Daylight saving time

World map. Europe, most of North America, parts of southern South America and southeastern Australia, and a few other places use DST. Most of equatorial Africa and a few other places near the equator have never used DST. The rest of the landmass is marked as formerly using DST.
Daylight saving time regions:
  Northern hemisphere summer
  Southern hemisphere summer
  Formerly used daylight saving or permanent daylight saving
  Never used daylight saving

Daylight saving time (abbreviated DST), also sometimes erroneously referred to as daylight savings time, is the practice of advancing clocks during summer months so that evening daylight lasts longer, while sacrificing normal sunrise times. Typically, regions that use daylight saving time adjust clocks forward one hour close to the start of spring and adjust them backward in the autumn to standard time. [1]

American inventor and politician Benjamin Franklin proposed a form of daylight time in 1784. He wrote an essay "An Economical Project for Diminishing the Cost of Light" to the editor of The Journal of Paris, suggesting, somewhat jokingly, that Parisians could economize candle usage by getting people out of bed earlier in the morning, making use of the natural morning light instead. [2] New Zealander George Hudson proposed the idea of daylight saving in 1895. [3] The German Empire and Austria-Hungary organized the first nationwide implementation, starting on April 30, 1916. Many countries have used it at various times since then, particularly since the energy crisis of the 1970s.

The practice has both advocates and critics. [1] Some early proponents of DST aimed to reduce evening use of incandescent lighting, once a primary use of electricity. [4] Today's heating and cooling usage patterns differ greatly, and research about how DST affects energy use is limited and contradictory. [5]

DST clock shifts sometimes complicate timekeeping and can disrupt travel, billing, record keeping, medical devices, heavy equipment, [6] and sleep patterns. [7] Computer software often adjusts clocks automatically, but policy changes by various jurisdictions of DST dates and timings may be confusing. [8]


Industrialized societies generally follow a clock-based schedule for daily activities that do not change throughout the course of the year. The time of day that individuals begin and end work or school, and the coordination of mass transit, for example, usually remain constant year-round. In contrast, an agrarian society's daily routines for work and personal conduct are more likely governed by the length of daylight hours [9] [10] and by solar time, which change seasonally because of the Earth's axial tilt. North and south of the tropics daylight lasts longer in summer and shorter in winter, with the effect becoming greater as one moves away from the tropics.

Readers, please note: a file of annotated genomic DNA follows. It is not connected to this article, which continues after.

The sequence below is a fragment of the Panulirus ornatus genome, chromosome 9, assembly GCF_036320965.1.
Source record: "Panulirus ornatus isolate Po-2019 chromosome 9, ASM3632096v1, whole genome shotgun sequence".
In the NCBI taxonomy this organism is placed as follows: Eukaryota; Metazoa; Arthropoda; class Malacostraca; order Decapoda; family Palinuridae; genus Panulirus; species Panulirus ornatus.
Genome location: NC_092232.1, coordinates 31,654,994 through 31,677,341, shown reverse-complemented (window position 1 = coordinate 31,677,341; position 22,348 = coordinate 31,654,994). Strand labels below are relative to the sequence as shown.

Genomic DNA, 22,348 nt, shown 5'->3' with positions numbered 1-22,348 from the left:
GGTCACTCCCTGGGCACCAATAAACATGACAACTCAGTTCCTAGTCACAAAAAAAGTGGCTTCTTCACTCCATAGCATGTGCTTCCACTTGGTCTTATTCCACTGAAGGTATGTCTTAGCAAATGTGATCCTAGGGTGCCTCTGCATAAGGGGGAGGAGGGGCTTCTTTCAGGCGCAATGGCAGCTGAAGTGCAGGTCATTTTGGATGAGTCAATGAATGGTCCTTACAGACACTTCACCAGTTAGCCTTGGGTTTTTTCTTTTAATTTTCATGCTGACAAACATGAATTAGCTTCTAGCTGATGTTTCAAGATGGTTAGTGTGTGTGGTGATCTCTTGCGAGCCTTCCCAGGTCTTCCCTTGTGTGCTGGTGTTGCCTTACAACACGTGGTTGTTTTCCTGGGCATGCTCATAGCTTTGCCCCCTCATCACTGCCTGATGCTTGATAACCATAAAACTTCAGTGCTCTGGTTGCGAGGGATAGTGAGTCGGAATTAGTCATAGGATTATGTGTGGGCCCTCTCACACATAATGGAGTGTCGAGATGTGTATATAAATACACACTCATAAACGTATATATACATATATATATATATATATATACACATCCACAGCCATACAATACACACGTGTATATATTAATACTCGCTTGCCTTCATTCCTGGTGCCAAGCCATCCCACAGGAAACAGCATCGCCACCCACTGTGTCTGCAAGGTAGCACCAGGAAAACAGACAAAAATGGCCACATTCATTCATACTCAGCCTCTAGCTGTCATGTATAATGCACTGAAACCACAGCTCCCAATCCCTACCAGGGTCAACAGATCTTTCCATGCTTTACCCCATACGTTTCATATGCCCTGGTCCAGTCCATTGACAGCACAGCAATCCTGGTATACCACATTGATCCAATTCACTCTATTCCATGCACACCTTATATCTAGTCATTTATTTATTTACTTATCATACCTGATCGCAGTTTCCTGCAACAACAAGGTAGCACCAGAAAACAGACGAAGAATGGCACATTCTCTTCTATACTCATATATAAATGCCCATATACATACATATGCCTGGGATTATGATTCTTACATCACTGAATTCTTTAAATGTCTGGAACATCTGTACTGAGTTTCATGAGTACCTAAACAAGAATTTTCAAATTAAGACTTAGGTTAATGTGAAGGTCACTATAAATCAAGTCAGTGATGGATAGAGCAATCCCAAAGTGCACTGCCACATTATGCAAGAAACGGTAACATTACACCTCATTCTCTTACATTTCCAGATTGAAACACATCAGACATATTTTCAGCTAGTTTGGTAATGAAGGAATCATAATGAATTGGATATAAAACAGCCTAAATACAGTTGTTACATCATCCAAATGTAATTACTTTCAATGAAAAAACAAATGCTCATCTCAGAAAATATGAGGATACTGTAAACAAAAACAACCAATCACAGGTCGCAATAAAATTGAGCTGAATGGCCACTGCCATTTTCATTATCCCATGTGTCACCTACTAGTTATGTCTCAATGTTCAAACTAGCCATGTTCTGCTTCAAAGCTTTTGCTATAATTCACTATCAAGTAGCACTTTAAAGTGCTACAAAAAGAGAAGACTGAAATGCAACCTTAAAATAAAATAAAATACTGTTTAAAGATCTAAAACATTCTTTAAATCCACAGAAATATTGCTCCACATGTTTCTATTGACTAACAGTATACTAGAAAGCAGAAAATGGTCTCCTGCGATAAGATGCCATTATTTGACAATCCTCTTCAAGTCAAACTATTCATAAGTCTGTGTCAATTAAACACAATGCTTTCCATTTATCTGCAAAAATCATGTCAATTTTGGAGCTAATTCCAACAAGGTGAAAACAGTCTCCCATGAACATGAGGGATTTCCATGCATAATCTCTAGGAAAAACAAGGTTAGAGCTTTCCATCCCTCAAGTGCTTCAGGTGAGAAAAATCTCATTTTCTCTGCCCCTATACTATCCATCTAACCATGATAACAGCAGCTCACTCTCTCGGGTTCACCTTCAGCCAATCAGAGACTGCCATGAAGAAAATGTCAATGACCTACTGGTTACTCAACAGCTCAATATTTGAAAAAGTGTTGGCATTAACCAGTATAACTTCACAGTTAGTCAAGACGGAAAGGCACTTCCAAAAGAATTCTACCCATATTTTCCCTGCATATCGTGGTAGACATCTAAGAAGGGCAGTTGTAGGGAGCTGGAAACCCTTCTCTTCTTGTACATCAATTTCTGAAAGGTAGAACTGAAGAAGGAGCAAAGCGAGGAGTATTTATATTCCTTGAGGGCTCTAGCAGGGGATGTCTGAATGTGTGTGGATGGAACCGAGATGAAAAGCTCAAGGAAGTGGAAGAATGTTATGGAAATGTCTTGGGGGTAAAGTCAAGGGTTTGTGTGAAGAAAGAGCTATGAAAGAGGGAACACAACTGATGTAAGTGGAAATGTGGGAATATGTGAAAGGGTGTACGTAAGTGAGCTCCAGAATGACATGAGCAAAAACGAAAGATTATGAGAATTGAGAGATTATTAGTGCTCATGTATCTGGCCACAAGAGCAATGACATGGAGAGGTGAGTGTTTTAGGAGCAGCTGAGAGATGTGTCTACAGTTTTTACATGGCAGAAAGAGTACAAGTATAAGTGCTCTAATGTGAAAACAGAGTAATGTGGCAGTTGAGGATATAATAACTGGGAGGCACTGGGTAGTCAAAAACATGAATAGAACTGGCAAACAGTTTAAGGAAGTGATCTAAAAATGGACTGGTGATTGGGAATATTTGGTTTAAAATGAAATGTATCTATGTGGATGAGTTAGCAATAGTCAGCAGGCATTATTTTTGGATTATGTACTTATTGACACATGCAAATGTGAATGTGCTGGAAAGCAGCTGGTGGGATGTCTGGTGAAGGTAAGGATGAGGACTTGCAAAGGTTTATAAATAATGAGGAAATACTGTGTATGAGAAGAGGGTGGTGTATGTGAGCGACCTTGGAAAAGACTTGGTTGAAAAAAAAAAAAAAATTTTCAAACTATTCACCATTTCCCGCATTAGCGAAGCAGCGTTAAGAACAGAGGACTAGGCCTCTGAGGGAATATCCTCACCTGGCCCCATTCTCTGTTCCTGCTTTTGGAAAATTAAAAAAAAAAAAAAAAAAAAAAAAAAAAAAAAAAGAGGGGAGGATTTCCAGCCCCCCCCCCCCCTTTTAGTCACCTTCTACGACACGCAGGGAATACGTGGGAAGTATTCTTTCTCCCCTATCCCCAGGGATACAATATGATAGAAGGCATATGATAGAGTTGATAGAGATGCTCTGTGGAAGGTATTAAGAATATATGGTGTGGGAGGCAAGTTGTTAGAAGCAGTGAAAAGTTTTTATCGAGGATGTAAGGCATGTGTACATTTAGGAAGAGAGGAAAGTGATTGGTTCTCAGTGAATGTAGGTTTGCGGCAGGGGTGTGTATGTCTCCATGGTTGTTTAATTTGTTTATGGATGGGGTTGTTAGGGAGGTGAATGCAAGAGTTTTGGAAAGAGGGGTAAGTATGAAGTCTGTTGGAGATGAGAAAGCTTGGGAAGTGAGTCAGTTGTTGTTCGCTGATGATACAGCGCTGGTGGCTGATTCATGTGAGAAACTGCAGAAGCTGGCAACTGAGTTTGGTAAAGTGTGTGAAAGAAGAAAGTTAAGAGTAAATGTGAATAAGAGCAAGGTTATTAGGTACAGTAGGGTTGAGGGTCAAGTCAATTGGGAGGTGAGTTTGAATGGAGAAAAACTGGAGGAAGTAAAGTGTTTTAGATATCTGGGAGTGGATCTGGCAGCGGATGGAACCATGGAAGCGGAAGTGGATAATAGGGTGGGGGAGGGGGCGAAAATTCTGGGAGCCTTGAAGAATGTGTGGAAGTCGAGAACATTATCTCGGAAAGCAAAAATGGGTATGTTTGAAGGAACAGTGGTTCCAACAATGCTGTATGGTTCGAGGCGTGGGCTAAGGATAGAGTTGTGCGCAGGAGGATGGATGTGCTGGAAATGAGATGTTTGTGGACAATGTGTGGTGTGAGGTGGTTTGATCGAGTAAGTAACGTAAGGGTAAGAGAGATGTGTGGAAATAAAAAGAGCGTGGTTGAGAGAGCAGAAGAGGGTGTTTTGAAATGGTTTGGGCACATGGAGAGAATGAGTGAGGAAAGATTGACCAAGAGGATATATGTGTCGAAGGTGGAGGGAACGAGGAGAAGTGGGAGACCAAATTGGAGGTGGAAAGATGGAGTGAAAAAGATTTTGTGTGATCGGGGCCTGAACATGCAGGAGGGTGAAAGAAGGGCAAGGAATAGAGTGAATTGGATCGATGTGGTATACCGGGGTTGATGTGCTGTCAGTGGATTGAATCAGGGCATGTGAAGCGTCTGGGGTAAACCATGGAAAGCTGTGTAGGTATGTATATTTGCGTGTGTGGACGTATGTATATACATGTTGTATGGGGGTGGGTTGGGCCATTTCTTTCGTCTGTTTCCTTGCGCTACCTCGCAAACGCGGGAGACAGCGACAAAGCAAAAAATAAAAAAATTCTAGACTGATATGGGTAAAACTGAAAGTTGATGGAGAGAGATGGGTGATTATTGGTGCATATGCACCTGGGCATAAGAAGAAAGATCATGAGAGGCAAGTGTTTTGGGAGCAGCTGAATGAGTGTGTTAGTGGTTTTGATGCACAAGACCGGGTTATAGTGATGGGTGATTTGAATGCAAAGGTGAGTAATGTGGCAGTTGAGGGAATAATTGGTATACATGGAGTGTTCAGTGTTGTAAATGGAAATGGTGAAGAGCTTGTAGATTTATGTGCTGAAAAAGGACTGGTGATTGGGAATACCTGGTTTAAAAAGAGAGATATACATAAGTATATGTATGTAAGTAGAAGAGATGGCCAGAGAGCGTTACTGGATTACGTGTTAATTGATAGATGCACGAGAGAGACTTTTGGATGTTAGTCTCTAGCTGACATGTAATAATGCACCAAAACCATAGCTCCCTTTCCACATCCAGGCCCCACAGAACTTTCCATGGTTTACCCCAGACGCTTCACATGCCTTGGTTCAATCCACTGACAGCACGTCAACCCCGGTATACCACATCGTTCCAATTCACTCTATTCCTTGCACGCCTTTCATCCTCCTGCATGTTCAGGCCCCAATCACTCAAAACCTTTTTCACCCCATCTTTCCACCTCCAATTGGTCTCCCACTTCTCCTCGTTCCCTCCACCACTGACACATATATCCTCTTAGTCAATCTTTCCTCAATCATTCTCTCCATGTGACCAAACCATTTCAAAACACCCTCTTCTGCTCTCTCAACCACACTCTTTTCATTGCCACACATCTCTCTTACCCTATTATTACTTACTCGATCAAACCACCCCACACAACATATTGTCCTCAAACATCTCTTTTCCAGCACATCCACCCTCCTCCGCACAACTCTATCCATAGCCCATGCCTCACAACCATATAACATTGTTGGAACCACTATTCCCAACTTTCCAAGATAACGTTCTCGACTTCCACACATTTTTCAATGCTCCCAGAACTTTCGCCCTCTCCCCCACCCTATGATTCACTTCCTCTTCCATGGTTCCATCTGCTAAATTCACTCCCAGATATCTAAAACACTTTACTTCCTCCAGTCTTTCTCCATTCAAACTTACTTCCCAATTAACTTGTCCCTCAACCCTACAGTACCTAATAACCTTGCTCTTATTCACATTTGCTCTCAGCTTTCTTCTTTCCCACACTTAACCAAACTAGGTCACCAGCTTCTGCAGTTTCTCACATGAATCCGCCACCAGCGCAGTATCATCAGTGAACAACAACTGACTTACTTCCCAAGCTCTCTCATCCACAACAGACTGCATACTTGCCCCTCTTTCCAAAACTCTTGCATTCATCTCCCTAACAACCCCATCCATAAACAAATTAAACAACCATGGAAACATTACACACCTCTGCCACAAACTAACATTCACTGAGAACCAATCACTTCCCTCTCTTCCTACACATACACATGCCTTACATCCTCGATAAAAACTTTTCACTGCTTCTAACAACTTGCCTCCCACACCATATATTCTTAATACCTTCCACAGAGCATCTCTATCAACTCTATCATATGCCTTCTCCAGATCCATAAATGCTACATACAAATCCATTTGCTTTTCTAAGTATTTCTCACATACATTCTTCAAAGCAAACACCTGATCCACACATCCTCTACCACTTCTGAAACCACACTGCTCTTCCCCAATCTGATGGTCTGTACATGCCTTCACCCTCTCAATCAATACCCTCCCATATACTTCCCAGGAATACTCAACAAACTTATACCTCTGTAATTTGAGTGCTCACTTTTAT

By synchronously resetting all clocks in a region to one hour ahead of standard time (one hour "fast"), individuals who follow such a year-round schedule will wake an hour earlier than they would have otherwise; they will begin and complete daily work routines an hour earlier, and they will have available to them an extra hour of daylight after their workday activities. [11] [12] However, they will have one fewer hour of daylight at the start of each day, making the policy less practical during winter. [13] [14]

While the times of sunrise and sunset change at roughly equal rates as the seasons change, proponents of Daylight Saving Time argue that most people prefer a greater increase in daylight hours after the typical "nine to five" workday. [15] [16] Supporters have also argued that DST decreases energy consumption by reducing the need for lighting and heating, but the actual effect on overall energy use is heavily disputed.

The manipulation of time at higher latitudes (for example Iceland, Nunavut or Alaska) has little impact on daily life, because the length of day and night changes more extremely throughout the seasons (in comparison to other latitudes), and thus sunrise and sunset times are significantly out of phase with standard working hours regardless of manipulations of the clock. [17] DST is also of little use for locations near the equator, because these regions see only a small variation in daylight in the course of the year. [18] The effect also varies according to how far east or west the location is within its time zone, with locations farther east inside the time zone benefiting more from DST than locations farther west in the same time zone. [19]

Other Languages
Afrikaans: Somertyd
العربية: توقيت صيفي
asturianu: Horariu de branu
Avañe'ẽ: Arahaku ára
azərbaycanca: Yay vaxtı
Bân-lâm-gú: Joa̍h-tang sî-kan
башҡортса: Йәйге ваҡыт
беларуская: Летні час
беларуская (тарашкевіца)‎: Летні час
brezhoneg: Eur hañv
čeština: Letní čas
dansk: Sommertid
Deutsch: Sommerzeit
eesti: Suveaeg
Ελληνικά: Θερινή ώρα
Esperanto: Somera tempo
føroyskt: Summartíð
français: Heure d'été
Frysk: Simmertiid
Gaeilge: Am samhraidh
Bahasa Indonesia: Waktu Musim Panas
íslenska: Sumartími
italiano: Ora legale
עברית: שעון קיץ
къарачай-малкъар: Джай заман
ქართული: ზაფხულის დრო
қазақша: Жазғы уақыт
Latina: Hora aestiva
latviešu: Vasaras laiks
lietuvių: Vasaros laikas
Limburgs: Zomertied
მარგალური: ზარხულიშ ბორჯი
Bahasa Melayu: Waktu musim panas
Nederlands: Zomertijd
日本語: 夏時間
norsk: Sommertid
norsk nynorsk: Sommartid
occitan: Ora d'estiu
oʻzbekcha/ўзбекча: DST
polski: Czas letni
português: Horário de verão
Ripoarisch: Sommezick
română: Ora de vară
русский: Летнее время
саха тыла: Сайыҥҥы кэм
Seeltersk: Suumertied
Simple English: Daylight saving time
slovenčina: Letný čas
slovenščina: Poletni čas
ślůnski: Letńi czas
srpskohrvatski / српскохрватски: Ljetno vrijeme
Basa Sunda: Wanci Usum Panas
suomi: Kesäaika
svenska: Sommartid
татарча/tatarça: Җәйге вакыт
удмурт: Гужем дыр
українська: Літній час
Võro: Suvõaig
粵語: 夏令時間
žemaitėška: Vasaras čiesos
中文: 夏时制